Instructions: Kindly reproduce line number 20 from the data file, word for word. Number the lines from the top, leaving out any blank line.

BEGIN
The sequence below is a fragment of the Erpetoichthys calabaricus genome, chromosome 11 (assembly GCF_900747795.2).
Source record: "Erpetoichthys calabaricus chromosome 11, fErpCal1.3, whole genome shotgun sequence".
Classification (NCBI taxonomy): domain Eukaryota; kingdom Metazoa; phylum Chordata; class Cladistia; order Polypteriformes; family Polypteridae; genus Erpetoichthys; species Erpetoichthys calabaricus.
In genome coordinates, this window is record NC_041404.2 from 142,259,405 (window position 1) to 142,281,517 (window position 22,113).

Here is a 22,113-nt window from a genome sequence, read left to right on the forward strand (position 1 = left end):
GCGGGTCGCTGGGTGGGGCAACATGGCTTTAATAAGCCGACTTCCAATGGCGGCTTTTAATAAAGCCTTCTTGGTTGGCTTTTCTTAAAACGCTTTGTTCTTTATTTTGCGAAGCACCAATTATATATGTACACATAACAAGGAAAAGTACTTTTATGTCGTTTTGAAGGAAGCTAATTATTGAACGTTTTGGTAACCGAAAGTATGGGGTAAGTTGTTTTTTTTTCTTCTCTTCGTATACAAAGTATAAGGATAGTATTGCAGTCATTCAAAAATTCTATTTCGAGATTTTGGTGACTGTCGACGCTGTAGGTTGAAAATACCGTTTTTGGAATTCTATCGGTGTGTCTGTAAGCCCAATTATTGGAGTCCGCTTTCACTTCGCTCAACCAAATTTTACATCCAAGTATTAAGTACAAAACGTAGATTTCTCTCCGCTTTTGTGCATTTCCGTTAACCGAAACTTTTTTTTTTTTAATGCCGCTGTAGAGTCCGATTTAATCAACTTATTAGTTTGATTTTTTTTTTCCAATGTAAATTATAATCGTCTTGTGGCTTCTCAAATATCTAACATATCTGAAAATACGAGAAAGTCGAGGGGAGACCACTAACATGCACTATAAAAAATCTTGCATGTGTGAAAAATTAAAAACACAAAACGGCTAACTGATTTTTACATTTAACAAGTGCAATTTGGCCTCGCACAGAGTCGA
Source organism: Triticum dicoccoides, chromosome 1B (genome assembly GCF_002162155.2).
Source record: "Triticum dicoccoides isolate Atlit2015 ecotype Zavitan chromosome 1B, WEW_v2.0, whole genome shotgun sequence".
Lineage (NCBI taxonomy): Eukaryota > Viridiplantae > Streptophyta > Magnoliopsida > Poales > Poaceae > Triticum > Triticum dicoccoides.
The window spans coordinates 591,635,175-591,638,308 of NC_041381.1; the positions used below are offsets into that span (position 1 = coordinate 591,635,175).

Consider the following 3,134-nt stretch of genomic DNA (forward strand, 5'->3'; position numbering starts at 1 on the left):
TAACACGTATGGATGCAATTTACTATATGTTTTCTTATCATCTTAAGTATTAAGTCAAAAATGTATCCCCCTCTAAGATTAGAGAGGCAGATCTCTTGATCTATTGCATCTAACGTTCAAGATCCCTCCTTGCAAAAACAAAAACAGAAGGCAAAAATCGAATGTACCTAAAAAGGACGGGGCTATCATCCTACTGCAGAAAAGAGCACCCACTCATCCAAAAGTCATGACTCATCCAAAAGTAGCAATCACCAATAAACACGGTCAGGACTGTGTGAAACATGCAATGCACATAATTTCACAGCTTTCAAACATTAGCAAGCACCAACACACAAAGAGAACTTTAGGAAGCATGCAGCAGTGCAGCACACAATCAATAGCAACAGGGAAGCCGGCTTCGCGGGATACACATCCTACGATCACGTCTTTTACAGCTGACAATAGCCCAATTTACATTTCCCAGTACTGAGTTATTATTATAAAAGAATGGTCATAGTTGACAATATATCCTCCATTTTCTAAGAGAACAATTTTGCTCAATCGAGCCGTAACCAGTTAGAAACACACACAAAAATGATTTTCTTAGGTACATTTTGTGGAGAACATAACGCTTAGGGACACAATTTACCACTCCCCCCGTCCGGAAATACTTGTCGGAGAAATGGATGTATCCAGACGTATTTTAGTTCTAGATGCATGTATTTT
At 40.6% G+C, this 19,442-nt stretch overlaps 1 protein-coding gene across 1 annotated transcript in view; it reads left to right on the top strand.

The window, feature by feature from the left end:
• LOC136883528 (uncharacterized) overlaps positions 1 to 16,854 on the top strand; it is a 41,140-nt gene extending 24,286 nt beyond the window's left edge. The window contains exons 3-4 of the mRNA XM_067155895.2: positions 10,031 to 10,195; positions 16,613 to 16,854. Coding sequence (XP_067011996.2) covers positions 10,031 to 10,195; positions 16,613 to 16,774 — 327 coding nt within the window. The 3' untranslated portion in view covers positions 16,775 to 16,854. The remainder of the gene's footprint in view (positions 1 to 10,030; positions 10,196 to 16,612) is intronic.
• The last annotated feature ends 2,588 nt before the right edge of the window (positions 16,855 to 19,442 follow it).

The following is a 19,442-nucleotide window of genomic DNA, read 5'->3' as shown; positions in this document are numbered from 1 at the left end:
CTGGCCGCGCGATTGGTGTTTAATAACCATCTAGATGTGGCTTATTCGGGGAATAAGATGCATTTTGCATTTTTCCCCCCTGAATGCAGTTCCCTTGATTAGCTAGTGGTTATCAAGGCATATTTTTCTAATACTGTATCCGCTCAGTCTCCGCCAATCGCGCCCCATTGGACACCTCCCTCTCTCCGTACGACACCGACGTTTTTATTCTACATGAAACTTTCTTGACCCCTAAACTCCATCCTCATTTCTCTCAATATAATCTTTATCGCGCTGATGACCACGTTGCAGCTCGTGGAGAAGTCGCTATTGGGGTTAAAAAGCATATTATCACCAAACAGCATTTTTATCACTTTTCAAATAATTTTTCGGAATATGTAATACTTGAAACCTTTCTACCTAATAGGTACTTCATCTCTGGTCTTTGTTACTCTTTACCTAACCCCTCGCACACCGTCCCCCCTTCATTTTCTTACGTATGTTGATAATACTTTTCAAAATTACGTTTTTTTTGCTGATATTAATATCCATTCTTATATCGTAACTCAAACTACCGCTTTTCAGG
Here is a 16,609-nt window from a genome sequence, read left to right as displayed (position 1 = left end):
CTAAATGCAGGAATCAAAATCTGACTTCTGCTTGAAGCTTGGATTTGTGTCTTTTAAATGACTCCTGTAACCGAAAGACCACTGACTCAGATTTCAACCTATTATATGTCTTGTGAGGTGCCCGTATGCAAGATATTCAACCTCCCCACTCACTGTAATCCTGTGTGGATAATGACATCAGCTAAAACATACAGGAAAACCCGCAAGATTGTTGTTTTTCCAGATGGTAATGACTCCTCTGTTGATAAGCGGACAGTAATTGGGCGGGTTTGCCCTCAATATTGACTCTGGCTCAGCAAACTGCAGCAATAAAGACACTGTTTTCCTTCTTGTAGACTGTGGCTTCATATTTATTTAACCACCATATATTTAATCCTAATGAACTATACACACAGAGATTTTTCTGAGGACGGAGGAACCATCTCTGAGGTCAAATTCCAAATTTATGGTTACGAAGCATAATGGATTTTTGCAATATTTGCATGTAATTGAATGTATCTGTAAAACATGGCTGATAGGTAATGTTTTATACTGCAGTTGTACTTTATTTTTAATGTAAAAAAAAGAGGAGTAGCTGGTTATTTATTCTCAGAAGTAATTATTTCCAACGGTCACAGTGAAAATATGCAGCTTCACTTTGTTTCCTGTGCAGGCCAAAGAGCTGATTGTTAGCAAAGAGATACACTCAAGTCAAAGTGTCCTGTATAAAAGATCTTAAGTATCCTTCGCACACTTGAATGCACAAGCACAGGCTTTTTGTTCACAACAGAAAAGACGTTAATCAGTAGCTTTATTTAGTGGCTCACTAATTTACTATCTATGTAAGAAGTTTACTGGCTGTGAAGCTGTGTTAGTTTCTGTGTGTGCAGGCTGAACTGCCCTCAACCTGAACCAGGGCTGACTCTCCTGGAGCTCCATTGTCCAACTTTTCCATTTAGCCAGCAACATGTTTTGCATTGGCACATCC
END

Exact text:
CTAAATGCAGGAATCAAAATCTGACTTCTGCTTGAAGCTTGGATTTGTGTCTTTTAAATGACTCCTGTAACCGAAAGACCACTGACTCAGATTTCAACCTATTATATGTCTTGTGAGGTGCCCGTATGCAAGATATTCAACCTCCCCACTCACTGTAATCCTGTGTGGATAATGACATCAGCTAAAACATACAGGAAAACCCGCAAGATTGTTGTTTTTCCAGATGGTAATGACTCCTCTGTTGATAAGCGGACAGTAATTGGGCGGGTTTGCCCTCAATATTGACTCTGGCTCAGCAAACTGCAGCAATAAAGACACTGTTTTCCTTCTTGTAGACTGTGGCTTCATATTTATTTAACCACCATATATTTAATCCTAATGAACTATACACACAGAGATTTTTCTGAGGACGGAGGAACCATCTCTGAGGTCAAATTCCAAATTTATGGTTACGAAGCATAATGGATTTTTGCAATATTTGCATGTAATTGAATGTATCTGTAAAACATGGCTGATAGGTAATGTTTTATACTGCAGTTGTACTTTATTTTTAATGTAAAAAAAAGAGGAGTAGCTGGTTATTTATTCTCAGAAGTAATTATTTCCAACGGTCACAGTGAAAATATGCAGCTTCACTTTGTTTCCTGTGCAGGCCAAAGAGCTGATTGTTAGCAAAGAGATACACTCAAGTCAAAGTGTCCTGTATAAAAGATCTTAAGTATCCTTCGCACACTTGAATGCACAAGCACAGGCTTTTTGTTCACAACAGAAAAGACGTTAATCAGTAGCTTTATTTAGTGGCTCACTAATTTACTATCTATGTAAGAAGTTTACTGGCTGTGAAGCTGTGTTAGTTTCTGTGTGTGCAGGCTGAACTGCCCTCAACCTGAACCAGGGCTGACTCTCCTGGAGCTCCATTGTCCAACTTTTCCATTTAGCCAGCAACATGTTTTGCATTGGCACATCC